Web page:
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Character Displacement and the Origins of Diversity

David W. Pfennig and Karin S. Pfennig
The American Naturalist
Vol. 176, No. S1, Darwinian Thinking: 150 Years after The Origin A Symposium Organized by Douglas W. Schemske (December 2010), pp. S26-S44
DOI: 10.1086/657056
Stable URL: http://www.jstor.org/stable/10.1086/657056
Page Count: 19
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Character Displacement and the Origins of Diversity
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Abstract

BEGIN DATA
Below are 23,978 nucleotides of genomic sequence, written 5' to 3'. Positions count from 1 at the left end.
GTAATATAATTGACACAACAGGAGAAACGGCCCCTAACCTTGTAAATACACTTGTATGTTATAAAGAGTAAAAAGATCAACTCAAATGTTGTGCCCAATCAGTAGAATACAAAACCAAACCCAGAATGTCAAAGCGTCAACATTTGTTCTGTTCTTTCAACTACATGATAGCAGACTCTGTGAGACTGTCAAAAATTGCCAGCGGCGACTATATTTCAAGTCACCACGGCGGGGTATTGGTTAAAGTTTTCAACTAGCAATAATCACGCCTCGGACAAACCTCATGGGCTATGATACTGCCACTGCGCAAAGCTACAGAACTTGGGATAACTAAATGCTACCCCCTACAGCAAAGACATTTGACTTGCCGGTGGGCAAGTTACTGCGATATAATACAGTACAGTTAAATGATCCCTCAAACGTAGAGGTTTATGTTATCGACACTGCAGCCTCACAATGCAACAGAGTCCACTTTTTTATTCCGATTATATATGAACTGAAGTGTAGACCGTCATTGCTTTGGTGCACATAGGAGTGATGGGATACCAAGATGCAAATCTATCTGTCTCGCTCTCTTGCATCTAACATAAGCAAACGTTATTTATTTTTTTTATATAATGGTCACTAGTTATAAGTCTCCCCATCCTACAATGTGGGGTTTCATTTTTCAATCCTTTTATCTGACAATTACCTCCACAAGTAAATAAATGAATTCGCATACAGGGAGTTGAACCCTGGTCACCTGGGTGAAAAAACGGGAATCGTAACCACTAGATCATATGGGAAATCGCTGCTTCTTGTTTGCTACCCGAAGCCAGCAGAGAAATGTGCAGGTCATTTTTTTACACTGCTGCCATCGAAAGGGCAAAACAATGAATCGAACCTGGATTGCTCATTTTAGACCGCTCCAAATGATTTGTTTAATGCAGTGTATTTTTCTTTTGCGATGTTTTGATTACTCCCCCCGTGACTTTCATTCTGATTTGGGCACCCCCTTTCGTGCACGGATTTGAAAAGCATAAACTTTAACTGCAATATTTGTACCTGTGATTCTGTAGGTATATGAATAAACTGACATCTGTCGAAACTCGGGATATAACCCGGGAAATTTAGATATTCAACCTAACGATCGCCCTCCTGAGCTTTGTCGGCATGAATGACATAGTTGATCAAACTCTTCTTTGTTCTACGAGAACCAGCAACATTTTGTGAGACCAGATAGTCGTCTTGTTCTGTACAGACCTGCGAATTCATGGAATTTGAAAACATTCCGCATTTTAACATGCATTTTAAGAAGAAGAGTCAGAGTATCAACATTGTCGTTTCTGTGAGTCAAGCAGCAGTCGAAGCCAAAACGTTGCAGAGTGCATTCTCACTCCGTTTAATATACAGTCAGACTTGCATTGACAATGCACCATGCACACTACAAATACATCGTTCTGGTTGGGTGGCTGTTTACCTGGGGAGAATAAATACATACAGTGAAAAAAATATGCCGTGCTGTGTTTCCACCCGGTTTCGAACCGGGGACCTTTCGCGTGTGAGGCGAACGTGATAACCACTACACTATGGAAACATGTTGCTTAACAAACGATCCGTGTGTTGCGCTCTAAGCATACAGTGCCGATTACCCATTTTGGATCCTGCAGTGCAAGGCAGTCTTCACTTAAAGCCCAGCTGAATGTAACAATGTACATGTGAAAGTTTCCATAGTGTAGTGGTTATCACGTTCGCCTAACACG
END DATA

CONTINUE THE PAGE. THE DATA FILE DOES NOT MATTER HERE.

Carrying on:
Abstract: In The Origin of Species, Darwin proposed his principle of divergence of character (a process now termed “character displacement”) to explain how new species arise and why they differ from each other phenotypically. Darwin maintained that the origin of species and the evolution of differences between them is ultimately caused by divergent selection acting to minimize competitive interactions between initially similar individuals, populations, and species. Here, we examine the empirical support for the various claims that constitute Darwin’s principle, specifically that (1) competition promotes divergent trait evolution, (2) the strength of competitively mediated divergent selection increases with increasing phenotypic similarity between competitors, (3) divergence can occur within species, and (4) competitively mediated divergence can trigger speciation. We also explore aspects that Darwin failed to consider. In particular, we describe how (1) divergence can arise from selection acting to lessen reproductive interactions, (2) divergence is fueled by the intersection of character displacement and sexual selection, and (3) phenotypic plasticity may play a key role in promoting character displacement. Generally, character displacement is well supported empirically, and it remains a vital explanation for how new species arise and diversify.

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